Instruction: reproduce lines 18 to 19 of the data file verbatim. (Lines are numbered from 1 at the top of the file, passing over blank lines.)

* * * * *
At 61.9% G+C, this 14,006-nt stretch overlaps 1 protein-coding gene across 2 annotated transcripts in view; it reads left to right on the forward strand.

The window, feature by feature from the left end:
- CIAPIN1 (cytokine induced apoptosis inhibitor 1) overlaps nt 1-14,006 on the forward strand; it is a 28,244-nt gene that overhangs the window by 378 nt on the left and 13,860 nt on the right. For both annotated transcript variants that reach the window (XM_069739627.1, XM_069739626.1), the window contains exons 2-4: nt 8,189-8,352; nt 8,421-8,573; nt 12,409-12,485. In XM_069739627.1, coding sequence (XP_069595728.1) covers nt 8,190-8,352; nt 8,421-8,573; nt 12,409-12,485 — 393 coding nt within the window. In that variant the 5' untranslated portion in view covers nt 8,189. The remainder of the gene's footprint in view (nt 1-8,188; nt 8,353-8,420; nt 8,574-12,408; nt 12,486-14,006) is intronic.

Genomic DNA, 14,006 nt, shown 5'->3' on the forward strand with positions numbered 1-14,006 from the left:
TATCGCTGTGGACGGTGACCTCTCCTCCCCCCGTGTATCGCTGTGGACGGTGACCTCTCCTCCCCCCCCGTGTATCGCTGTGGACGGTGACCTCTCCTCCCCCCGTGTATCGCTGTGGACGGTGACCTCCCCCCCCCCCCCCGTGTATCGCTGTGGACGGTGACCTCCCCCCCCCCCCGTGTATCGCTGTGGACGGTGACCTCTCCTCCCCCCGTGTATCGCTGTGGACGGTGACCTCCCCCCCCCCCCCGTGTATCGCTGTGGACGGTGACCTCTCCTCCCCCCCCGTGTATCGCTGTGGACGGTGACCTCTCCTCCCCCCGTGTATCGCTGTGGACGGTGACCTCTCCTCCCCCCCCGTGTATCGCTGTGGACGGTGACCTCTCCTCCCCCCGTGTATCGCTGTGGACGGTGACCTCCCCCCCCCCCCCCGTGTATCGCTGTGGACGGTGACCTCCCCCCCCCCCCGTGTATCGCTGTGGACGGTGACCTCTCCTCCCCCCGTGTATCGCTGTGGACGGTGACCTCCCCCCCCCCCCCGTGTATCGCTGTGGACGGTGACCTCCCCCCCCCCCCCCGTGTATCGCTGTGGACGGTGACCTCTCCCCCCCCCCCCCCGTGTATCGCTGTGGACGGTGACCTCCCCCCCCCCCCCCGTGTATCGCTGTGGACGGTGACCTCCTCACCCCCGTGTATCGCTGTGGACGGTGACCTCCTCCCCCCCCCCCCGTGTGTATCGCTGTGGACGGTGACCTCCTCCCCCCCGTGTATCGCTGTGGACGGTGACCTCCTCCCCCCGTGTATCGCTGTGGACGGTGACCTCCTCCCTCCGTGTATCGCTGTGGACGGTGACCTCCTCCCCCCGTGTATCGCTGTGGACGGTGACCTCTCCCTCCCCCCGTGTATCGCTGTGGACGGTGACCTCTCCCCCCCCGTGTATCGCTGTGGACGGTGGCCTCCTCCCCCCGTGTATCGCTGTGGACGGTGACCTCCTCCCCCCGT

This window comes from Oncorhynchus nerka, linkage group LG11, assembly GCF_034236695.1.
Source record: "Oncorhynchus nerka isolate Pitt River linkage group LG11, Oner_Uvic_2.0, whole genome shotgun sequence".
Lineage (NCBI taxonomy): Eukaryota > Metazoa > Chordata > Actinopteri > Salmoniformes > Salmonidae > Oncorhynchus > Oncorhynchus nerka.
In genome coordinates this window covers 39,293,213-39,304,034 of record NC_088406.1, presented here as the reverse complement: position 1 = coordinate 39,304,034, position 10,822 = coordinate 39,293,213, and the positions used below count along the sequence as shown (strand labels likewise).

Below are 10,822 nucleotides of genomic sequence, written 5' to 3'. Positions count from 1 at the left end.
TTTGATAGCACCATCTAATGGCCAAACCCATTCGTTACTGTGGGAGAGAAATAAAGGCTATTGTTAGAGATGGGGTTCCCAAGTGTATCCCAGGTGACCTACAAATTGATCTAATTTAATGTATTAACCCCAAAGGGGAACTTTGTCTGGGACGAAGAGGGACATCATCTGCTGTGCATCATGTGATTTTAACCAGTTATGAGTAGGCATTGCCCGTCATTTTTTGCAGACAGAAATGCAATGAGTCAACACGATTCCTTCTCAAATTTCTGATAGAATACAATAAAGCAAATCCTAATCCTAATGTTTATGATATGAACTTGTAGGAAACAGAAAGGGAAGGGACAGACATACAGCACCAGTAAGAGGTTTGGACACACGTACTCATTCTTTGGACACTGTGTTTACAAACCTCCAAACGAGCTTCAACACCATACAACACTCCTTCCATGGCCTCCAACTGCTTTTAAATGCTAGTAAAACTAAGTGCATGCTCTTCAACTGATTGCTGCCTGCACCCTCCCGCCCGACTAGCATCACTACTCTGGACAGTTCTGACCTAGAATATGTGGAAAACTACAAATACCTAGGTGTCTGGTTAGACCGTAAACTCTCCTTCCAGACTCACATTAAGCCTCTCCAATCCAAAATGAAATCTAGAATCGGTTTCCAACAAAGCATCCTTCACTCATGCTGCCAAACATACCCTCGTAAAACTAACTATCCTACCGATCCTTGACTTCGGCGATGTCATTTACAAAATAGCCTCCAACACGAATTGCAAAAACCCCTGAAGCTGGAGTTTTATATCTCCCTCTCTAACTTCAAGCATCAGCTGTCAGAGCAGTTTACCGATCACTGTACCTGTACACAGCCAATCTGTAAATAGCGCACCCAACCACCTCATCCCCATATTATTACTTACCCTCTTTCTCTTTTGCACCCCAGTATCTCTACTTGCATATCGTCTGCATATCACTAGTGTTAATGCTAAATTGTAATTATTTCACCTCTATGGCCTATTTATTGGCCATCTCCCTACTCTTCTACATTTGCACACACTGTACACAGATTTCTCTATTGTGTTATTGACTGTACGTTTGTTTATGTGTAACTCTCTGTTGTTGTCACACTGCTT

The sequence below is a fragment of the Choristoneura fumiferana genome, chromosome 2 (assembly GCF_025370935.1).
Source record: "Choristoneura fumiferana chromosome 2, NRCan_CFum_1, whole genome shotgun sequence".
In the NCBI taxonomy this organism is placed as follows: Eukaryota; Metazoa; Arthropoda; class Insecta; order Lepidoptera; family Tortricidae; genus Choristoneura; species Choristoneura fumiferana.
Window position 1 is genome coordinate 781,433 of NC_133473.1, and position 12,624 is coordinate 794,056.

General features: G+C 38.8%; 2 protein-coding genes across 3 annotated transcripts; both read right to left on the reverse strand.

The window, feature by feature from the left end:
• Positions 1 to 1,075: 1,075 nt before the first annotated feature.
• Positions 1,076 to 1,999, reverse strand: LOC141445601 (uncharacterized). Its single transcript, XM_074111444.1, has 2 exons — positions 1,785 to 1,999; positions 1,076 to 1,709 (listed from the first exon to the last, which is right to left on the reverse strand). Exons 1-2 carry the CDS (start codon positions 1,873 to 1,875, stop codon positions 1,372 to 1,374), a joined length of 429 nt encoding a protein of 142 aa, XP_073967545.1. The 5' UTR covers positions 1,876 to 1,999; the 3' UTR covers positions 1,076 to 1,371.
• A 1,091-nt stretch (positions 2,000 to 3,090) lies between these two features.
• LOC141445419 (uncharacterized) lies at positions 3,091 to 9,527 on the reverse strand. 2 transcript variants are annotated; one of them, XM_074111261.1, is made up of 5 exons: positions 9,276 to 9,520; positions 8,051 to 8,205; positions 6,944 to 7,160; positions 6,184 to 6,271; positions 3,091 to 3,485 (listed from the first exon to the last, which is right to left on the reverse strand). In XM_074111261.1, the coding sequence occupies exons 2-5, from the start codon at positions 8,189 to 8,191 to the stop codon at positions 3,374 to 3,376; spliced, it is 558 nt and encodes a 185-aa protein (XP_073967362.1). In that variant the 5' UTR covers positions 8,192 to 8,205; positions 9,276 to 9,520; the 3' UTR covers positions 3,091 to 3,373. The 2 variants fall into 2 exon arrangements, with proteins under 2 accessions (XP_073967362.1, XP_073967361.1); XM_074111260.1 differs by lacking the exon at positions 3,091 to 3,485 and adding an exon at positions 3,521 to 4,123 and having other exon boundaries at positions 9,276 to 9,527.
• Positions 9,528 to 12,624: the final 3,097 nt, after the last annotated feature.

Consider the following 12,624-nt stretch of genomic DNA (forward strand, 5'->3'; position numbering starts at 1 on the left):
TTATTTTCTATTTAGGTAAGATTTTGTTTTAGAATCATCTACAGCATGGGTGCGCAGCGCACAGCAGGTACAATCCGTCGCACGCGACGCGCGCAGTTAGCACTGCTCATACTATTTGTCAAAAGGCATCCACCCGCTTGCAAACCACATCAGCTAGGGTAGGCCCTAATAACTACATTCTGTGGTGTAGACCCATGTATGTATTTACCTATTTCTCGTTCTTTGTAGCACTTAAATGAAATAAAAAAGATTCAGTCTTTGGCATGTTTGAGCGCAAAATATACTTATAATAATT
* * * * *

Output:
• Positions 1 to 1,075: 1,075 nt before the first annotated feature.
• Positions 1,076 to 1,999, reverse strand: LOC141445601 (uncharacterized). Its single transcript, XM_074111444.1, has 2 exons — positions 1,785 to 1,999; positions 1,076 to 1,709 (listed from the first exon to the last, which is right to left on the reverse strand). Exons 1-2 carry the CDS (start codon positions 1,873 to 1,875, stop codon positions 1,372 to 1,374), a joined length of 429 nt encoding a protein of 142 aa, XP_073967545.1. The 5' UTR covers positions 1,876 to 1,999; the 3' UTR covers positions 1,076 to 1,371.